Genesis Reloaded: Questioning a Literal Interpretation of the Bible
Genesis Reloaded is utterly sincere, given the all-time high of epic controversy and persecution in modern-day spiritual and political claims. Professor Fred Galves pens a trajectory far more important than the rendering of sought out truth itself “be it through religion or science” (What If We Are Not As Important, Nor As Smart, As We Think We Are?). In this wholly, deconstructive reading of the Bible, Galves incites a fluid conversation about longstanding factors of authenticity (the official book versus an official religion), translation (source text versus target language), propriety, logical reasoning and evidentiary support, feminism, perspective (objectivity versus subjectivity), oversimplification and grandiosity, dimensions of the literal/surface and metaphor/interior, faith, and the empirical method.
Through a sketchy portrayal, which entails various layers of riddles and odd ends, the reader, in due course, digests the cheeky information with practicality and perplexity.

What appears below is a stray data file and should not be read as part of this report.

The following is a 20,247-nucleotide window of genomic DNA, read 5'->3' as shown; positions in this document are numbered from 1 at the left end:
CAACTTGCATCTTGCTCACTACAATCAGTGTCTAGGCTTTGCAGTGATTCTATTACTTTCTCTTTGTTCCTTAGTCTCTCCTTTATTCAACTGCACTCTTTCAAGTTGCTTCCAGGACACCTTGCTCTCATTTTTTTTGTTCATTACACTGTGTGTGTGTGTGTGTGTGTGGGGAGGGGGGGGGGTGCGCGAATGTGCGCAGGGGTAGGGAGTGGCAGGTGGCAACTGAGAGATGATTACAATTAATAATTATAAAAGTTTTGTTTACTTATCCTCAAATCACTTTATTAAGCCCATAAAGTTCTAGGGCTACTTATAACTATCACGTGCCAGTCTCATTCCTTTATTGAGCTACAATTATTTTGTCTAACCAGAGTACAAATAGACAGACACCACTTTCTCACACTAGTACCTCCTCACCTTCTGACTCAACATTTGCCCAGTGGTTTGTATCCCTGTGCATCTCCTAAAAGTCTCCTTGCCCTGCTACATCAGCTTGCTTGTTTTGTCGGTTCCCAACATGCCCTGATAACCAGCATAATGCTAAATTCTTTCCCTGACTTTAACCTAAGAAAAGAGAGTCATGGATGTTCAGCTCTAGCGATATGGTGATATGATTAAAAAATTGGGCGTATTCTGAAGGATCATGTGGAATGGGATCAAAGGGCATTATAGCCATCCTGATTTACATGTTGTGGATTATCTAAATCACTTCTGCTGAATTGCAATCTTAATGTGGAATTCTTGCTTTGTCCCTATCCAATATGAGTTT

Genesis Reloaded pontificates in an intense manner without being overly brutal but enough to shake the reader into heavy response. However, the superfluous and convoluted nature of the text pinpoints the given arguments and rhetorical questions at times meaningless because of repeated disclaimers from the author about his background indicating a lack of expertise and authority in this subject area. Still, the reader ambitiously takes on Fred Galves and his enthusiastic, personalized account of interpreting belief systems and qualms starting from the shy age of ten years old right through the present, because “Even if such questions might at first appear to be irreverent, they still might be worth pondering deeply, especially if some helpful answers to them can be developed” (Who Am I To Question a Literal Interpretation of the Bible).
Dog Ear Publishing